This Saturday, November 17, in Vienna, the Standard World Championship was held. The technical and inspired dance of Dmitry Zharkov and Olga Kulikova allowed them to regain the title of world champion! For the fourth consecutive year!
Dmitry and Olga have risen to the highest step of the podium of the main tournament of the year!
As expected, the representatives of Lithuania Evaldas Sodeika and Eva Zukauskaite became the winners of the silver medal.
The bronze was taken by Francesco Galuppo and Debora Pacini from Italy.
The fourth position was obtained by the vice champions of 2018, Evgeny Moshenin and Dana Spitsyna.
In total, 81 couples participated in the World Championship.
WORLD CHAMPIONSHIP WDSF STANDARD
1. Dmitry Zharkov – Olga Kulikova, RUS
2. Evaldas Sodeika – Ieva Zukauskaite, LTU
3. Francesco Galuppo – Debora Pacini, ITA
4. Evgeny Moshenin – Dana Spitsyna, RUS
5. Vaidotas Lacitis – Veronika Golodneva, LTU
6. Anton Skuratov – Alena Uehlin, GER
MYTHS ON THE PERFECTIONISM IN DANCESPORT
“Perfection must be a Tendency and not an Exigency”.
Many athletes, champions of different sports, share “a proven history of extreme perfectionism”.
One could then ask, is it good or bad to be a perfectionist? What does it mean to be a perfectionist? How do you become a perfectionist? and, can and should be changed to be?
Let’s explore these topics by examining various myths about perfectionism and highlight the consequences or recommendations for dance coaches.
Let’s begin by examining the most common mistakes about Perfectionism and its relationship with sports excellence.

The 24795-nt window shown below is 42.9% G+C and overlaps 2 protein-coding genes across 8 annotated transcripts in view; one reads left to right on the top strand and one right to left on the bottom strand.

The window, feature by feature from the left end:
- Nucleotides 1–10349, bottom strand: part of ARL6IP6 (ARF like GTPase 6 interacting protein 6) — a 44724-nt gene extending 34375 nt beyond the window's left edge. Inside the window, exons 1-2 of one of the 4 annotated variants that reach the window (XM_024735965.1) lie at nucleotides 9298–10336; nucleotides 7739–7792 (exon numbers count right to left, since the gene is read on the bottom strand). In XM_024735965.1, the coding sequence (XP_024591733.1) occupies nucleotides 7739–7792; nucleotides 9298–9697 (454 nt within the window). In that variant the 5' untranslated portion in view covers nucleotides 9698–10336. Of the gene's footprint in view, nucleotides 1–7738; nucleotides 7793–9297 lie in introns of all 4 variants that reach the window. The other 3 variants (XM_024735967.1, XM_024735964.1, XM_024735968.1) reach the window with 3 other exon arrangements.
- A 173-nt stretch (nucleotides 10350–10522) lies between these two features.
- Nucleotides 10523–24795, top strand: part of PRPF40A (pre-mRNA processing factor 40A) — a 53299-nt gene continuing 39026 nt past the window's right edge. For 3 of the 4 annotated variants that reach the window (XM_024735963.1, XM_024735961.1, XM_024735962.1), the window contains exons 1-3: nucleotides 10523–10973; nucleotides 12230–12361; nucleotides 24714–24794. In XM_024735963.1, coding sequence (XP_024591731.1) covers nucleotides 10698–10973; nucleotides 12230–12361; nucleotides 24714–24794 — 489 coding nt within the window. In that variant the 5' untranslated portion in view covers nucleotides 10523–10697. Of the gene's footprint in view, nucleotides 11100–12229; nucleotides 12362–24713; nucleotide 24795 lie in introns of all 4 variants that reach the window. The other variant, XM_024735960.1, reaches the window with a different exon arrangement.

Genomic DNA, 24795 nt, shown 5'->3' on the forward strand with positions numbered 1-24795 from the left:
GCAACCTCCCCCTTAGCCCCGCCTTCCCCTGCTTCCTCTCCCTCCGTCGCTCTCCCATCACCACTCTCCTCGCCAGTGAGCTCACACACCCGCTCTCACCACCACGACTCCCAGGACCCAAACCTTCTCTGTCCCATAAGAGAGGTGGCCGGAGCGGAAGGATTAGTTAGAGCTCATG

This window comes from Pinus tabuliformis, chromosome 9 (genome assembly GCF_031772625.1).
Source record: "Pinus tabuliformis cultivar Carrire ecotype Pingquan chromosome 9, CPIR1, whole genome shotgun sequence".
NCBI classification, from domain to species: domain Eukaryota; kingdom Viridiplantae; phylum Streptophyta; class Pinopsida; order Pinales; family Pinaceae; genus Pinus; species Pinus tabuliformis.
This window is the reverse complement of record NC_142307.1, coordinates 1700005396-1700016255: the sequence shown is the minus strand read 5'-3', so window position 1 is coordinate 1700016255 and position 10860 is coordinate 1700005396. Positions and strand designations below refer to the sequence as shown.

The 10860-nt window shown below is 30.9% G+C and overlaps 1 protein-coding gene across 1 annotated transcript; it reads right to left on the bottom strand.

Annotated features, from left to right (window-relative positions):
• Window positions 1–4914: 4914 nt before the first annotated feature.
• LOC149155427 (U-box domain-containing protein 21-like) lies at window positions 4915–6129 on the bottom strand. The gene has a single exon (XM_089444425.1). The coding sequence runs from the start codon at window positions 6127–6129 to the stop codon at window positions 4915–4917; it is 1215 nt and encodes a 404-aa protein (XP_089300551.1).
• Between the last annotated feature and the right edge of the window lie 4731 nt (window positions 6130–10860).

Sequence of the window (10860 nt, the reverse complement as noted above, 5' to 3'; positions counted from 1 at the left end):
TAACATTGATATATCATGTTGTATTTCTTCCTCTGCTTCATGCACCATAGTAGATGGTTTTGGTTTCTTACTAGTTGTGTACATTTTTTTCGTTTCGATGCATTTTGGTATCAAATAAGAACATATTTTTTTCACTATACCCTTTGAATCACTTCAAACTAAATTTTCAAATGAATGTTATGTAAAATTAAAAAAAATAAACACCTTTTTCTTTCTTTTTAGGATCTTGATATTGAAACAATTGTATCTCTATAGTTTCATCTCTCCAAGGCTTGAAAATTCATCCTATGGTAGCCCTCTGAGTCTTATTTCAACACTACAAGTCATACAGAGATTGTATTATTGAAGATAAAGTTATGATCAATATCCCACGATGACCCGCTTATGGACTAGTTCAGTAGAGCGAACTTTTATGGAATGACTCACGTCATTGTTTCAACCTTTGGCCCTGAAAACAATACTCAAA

MYTH 1 – DO ALL KNOW WHAT DOES PERFECTIONISM MEAN?
It is understandable that Perfectionism suggests different things to different individuals, given their multiple definitions in the literature.
The standard definition is the “tendency to improve a job indefinitely without deciding to consider it never completely finished.” For example, if it is negative we would say that “its excessive perfectionism is delaying us all” or if it is positive, it is said that “its excessive perfectionism has improved the performance of all “, depends on the optics and perspective with which it is observed.
Perfectionism has been defined generically as the “setting excessively high performance standards” and then, a more recent, formal conceptualization, as “a personality style characterized by an effort to establish impeccable and excessively high performance standards with tendencies toward too critical evaluation of one’s behavior “.
While researchers have not agreed on a single definition of perfectionism, it is universally accepted that the central aspect of perfectionism is the establishment and struggle for higher levels.